Coastal inundation caused by severe weather events such as hurricanes was investigated by applying a numerical simulation for the area of eastern Pennsylvania. The study area includes long extension of coastal low-lying lands by the Delaware River, including Philadelphia city as well as Chester and Delaware counties, which is under the risk of coastal inundation when hurricanes hit the mid-Atlantic regions. The SLOSH (Sea, Lake and Overland Surges from Hurricanes) model, initially developed by the National Weather Service (NWS), was implemented to the study area to evaluate the probability of inundation due to combined effect of Hurricane storm surge and the climate change and subsequent sea-level rise. Dr. Yong Hoon Kim and Ms. Dominica DeFelice, an undergraduate student in the Department of Earth and Space Science, collected coastline and topography data of the eastern Pennsylvania, digitized them into proper GIS format, and ran SLOSH simulation with these newly-collected data. The simulation results show that the low land areas around Chester, Philadelphia airport and Philadelphia Naval business area could be inundated even under category 3 hurricanes if we have a sea-level rise of 2.23 ft above the present level at year 2050 (based on IPCC 5th Assessment Report). With category 5 hurricanes, some residential areas in southwestern Philadelphia and oil storage tanks fields along Schuylkill river could also be under influence. This study shows high risk of inundation in lowland coastal areas in eastern Pennsylvania during severe Hurricanes when we have sea-level rise near future. The findings from this project will be used to teach Impact of Climate Change topic in Dr. Kim’s ESS 130 Our Coastal Ocean (Gen Ed) and other courses. This study was supported by Sustainability Research and Creative Activities Grant from Office of Sustainability, West Chester University of Pennsylvania.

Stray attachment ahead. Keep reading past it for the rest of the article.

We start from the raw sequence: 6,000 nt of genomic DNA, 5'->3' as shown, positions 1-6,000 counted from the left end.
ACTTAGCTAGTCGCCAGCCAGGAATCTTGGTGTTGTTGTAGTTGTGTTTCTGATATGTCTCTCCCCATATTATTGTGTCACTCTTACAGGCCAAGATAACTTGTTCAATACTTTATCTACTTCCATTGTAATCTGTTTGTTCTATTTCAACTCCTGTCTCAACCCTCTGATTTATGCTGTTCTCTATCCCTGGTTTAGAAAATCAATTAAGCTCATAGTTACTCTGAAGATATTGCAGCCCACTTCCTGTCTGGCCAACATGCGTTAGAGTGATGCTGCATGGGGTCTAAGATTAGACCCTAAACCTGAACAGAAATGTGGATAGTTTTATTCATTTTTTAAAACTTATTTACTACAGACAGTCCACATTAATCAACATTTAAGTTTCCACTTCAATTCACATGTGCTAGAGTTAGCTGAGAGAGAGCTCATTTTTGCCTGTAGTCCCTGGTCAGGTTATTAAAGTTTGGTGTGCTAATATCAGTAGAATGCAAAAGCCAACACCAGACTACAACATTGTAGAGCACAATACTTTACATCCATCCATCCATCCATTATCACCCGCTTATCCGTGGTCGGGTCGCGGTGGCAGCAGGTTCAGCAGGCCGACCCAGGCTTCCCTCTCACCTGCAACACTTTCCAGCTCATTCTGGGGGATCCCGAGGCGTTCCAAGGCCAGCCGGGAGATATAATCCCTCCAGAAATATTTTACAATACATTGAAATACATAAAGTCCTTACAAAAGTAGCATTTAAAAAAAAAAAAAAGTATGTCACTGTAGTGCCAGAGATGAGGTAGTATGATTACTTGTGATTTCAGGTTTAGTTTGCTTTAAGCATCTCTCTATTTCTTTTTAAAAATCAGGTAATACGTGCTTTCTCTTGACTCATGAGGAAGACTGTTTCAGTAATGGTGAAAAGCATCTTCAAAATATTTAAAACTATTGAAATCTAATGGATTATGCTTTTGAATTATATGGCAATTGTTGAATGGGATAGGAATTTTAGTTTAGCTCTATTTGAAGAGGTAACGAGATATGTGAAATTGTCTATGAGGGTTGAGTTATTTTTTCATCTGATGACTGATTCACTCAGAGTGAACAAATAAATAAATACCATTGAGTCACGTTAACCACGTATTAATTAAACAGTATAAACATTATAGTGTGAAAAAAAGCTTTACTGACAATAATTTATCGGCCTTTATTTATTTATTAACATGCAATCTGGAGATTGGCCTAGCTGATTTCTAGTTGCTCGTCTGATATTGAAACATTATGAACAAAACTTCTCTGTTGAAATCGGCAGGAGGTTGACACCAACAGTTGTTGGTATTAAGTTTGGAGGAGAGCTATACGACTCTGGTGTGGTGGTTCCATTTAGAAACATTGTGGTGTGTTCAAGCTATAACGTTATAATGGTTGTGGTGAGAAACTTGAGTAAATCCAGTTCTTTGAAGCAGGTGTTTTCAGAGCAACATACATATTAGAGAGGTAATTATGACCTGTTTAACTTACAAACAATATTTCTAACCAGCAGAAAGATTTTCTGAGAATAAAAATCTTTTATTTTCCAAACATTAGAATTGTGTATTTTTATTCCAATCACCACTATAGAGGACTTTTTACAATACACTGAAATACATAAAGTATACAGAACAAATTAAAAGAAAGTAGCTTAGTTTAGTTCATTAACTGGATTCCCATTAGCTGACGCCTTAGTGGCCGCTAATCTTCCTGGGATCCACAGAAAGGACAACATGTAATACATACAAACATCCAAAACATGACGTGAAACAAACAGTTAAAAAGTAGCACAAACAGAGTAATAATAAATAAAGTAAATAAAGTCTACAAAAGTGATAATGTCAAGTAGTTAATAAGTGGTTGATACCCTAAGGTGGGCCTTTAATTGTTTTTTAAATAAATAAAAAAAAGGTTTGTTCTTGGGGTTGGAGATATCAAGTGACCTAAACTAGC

Kim, Y. H. (2018). Application of a Numerical Model to Evaluate the Impact of Future Sea-level Change in Coastal Inundation around Chester and Delaware Counties. Retrieved from https://digitalcommons.wcupa.edu/srca_gr/2